10 Essential Tips to Protect Children from Real Monsters

There are many ugly problems in the world. For many of those troubles, we’re powerless to do much, if anything, to change the situation. Sadly, monsters are very real. 

I want to bring a heinous problem to your attention. But, fear not. I will also show you some very simple things that you can actually do about it. Oh, and it won’t cost you a cent.

Child sexual abuse is a nightmare affecting one in four girls and one in six boys in the United States, though it is a worldwide problem. It is a problem that knows no geographic, ethnic, racial, religious, or economic boundaries.

Fortunately, you can actually save a child, perhaps your own, from ever having to experience this terrible crime. Here’s what you can do:

First, read “The 10 Tips for Protecting the Children You Love from Sexual Abuse.”

Second, make this my most read blog post ever by sharing the URL with friends, family members, and colleagues. Post the URL on Facebook, Tweet it, email it, post it on your blog. The more people that read “The 10 Tips,” the more children that you and I will be able to spare.

Two simple things is all I ask of you: 1) continue reading, and 2) spread the word.

The following was written by the terrific staff at the Philadelphia Children’s Alliance, an organization on whose board I serve. The article first appeared in Parents Express Magazine (June 2009). With permission, I’m reprinting it here:


As parents, we’d like to think that there are no dangers facing children in our society today. But as staff members of the Philadelphia Children’s Alliance, we can’t ignore the fact that a staggering proportion of American children are affected by sexual abuse. Research from the Centers for Disease Control shows that by their eighteenth birthdays, one in four girls and one in six boys will have been sexually abused. Furthermore, children who have been sexually abused often suffer long-term consequences, including increased risk for substance abuse, eating disorders, behavioral problems, prostitution, depression, and physical health issues. The phenomenon is quietly enormous, and although it may be difficult to safeguard children everywhere, it is important to know that parents do have power to protect their children.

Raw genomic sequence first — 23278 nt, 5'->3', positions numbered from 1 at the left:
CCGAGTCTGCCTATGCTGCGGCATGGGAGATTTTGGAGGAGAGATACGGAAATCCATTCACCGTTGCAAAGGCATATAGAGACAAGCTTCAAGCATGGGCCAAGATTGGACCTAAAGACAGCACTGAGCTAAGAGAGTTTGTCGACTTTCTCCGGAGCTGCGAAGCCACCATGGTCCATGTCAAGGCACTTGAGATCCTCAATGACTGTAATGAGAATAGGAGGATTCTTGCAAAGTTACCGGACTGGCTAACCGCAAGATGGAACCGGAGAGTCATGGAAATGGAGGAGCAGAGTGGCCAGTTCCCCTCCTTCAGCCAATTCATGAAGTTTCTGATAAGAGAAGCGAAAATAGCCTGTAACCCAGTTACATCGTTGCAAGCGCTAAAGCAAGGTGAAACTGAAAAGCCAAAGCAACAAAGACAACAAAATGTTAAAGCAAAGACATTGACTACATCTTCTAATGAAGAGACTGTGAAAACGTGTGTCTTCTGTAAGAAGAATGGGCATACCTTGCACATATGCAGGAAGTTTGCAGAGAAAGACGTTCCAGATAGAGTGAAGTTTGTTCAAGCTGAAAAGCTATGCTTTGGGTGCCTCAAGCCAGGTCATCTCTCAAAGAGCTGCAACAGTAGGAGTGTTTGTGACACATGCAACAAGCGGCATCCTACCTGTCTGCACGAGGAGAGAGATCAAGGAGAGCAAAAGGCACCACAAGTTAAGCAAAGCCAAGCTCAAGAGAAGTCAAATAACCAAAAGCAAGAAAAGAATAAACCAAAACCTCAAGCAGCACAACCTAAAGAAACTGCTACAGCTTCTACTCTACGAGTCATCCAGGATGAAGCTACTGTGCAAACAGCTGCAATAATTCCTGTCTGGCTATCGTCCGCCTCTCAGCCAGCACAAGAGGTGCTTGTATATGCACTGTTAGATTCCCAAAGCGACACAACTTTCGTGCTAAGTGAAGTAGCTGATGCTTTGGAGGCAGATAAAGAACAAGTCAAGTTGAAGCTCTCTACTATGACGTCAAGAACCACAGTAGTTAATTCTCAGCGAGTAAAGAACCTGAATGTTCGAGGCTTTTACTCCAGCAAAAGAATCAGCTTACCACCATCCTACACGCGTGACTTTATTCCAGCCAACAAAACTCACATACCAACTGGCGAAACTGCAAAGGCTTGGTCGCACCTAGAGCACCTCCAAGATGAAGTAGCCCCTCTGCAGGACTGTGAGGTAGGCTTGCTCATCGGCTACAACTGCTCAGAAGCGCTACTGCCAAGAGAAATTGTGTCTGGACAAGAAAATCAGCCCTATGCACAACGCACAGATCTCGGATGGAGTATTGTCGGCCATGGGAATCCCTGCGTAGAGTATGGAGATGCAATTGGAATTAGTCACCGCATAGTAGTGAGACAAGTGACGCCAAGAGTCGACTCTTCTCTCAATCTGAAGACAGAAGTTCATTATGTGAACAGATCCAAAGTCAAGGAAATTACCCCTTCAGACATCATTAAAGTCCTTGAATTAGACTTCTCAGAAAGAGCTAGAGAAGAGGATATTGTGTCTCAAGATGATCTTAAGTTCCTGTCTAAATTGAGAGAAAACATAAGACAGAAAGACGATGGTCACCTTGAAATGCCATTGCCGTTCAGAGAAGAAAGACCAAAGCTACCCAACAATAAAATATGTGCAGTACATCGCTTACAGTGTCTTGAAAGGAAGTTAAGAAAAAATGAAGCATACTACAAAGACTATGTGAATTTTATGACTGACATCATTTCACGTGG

In celebration of Child Abuse Awareness Month in April, here are some suggested ways to decrease the risk of sexual abuse occurring to your loved ones:

1. Make your home a “No Secrets Zone”

Kids are naturally intrigued by secrets and oftentimes parents inadvertently ask them to keep secrets for seemingly harmless reasons. As one Forensic Interviewer explains, “When I allow my niece to eat a huge candy bar right before dinner, I am always tempted to tell her to make it ‘our’ secret.” The problem with this—aside from massive sugar shock and possible wrath from her sister-in-law—is that secrets are also the fuel that keeps sexual abuse going. Perpetrators use secrets to keep kids silent and to continue the abuse. Make sure that your child knows that secrets are never okay and that no one should ask them to keep a secret. It can be difficult to explain, but teach your child the difference between a secret and a surprise. Secrets are something you are never supposed to tell and can make you feel bad; surprises, like birthday gifts, are good and can be revealed at a certain time.

2. Respect your child’s personal boundaries

When you arrive at Grandma and Grandpa’s house for a holiday and they run to give your children kisses, inevitably, kids at a certain age will protest. Their “yucks!” are then followed by our insistent prompts to “Go ahead and give Grandpa a kiss.” You might be trying to avoid hurt feelings and to teach respect, but children must be able to show love and affection in ways that feel comfortable to them. Do not force kids to give hugs or kisses if they don’t want to. When you force unwanted physical contact, you send kids the message that adults do not have to respect their physical boundaries and you leave them vulnerable to abusive situations. Listen when a child says “no.” There are other ways to show affection and respect—a high five, a handshake, anything—that your child may find more appealing. 

3. Teach kids the proper names for body parts

When you’re in the middle of the supermarket and your daughter starts screaming, “Mommy, my vagina hurts,” it might seem like a good idea to come up with a cute and discrete code word for that body part. The list of creative nicknames we’ve heard over the years goes on and on: “peach,” “pocketbook,” “princess,” etc. Yes, these names might spare you from public embarrassment, but what if your child is being sexually abused and tells her teacher that her uncle touched her “cookie”? It suddenly becomes very hard for that teacher to discern just how serious the problem is. By teaching children the correct names for their body parts—especially their genitalia—you enable them to communicate more effectively with others about their bodies and any contact that they do not like. We know it can feel uncomfortable to constantly use the words penis and vagina, but it would feel infinitely worse to know that your child was trying to speak out to stop abuse and no one understood her. 

4. Monitor “one-on-one” situations

One-on-one situations with an adult leave kids at risk for abuse. For working parents reliant on childcare or parents that are desperate for a revitalizing date night, this can be especially tricky to negotiate. It’s not realistic to say that your children should never be alone with a babysitter or another adult, but when they are, whenever possible, make sure that they can be readily observed by others. Keep blinds open in the house, doors to rooms open, and try to check in at irregular intervals to give potential perpetrators the message that you and others are watching.

5. Recognize that sexual offenders come in all shapes and sizes